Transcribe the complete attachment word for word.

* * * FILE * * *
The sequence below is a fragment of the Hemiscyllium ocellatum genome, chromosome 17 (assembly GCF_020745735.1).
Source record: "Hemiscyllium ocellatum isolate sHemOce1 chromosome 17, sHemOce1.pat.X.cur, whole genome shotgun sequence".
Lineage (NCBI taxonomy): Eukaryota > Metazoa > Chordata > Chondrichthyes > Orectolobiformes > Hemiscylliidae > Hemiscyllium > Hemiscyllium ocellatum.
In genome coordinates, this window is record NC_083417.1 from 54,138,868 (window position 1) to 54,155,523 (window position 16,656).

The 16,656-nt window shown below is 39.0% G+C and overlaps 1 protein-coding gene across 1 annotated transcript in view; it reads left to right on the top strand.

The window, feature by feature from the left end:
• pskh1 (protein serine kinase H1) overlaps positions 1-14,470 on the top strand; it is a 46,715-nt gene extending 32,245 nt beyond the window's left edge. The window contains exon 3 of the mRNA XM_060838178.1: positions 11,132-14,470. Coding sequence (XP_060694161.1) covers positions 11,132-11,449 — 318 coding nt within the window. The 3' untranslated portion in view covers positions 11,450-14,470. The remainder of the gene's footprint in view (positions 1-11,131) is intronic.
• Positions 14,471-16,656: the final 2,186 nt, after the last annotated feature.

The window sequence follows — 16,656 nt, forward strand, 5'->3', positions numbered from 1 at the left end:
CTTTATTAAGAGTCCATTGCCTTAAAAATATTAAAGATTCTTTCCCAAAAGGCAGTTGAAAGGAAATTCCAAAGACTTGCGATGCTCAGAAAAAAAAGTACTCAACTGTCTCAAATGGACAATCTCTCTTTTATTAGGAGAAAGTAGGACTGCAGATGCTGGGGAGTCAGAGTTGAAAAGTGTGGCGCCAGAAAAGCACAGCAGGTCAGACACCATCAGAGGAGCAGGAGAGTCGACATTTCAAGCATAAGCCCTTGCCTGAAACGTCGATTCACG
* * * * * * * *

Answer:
The sequence below is a fragment of the Hemiscyllium ocellatum genome, chromosome 17 (assembly GCF_020745735.1).
Source record: "Hemiscyllium ocellatum isolate sHemOce1 chromosome 17, sHemOce1.pat.X.cur, whole genome shotgun sequence".
Lineage (NCBI taxonomy): Eukaryota > Metazoa > Chordata > Chondrichthyes > Orectolobiformes > Hemiscylliidae > Hemiscyllium > Hemiscyllium ocellatum.
In genome coordinates, this window is record NC_083417.1 from 54,138,868 (window position 1) to 54,155,523 (window position 16,656).

The 16,656-nt window shown below is 39.0% G+C and overlaps 1 protein-coding gene across 1 annotated transcript in view; it reads left to right on the top strand.

The window, feature by feature from the left end:
• pskh1 (protein serine kinase H1) overlaps positions 1-14,470 on the top strand; it is a 46,715-nt gene extending 32,245 nt beyond the window's left edge. The window contains exon 3 of the mRNA XM_060838178.1: positions 11,132-14,470. Coding sequence (XP_060694161.1) covers positions 11,132-11,449 — 318 coding nt within the window. The 3' untranslated portion in view covers positions 11,450-14,470. The remainder of the gene's footprint in view (positions 1-11,131) is intronic.
• Positions 14,471-16,656: the final 2,186 nt, after the last annotated feature.

The window sequence follows — 16,656 nt, forward strand, 5'->3', positions numbered from 1 at the left end:
CTTTATTAAGAGTCCATTGCCTTAAAAATATTAAAGATTCTTTCCCAAAAGGCAGTTGAAAGGAAATTCCAAAGACTTGCGATGCTCAGAAAAAAAAGTACTCAACTGTCTCAAATGGACAATCTCTCTTTTATTAGGAGAAAGTAGGACTGCAGATGCTGGGGAGTCAGAGTTGAAAAGTGTGGCGCCAGAAAAGCACAGCAGGTCAGACACCATCAGAGGAGCAGGAGAGTCGACATTTCAAGCATAAGCCCTTGCCTGAAACGTCGATTCACG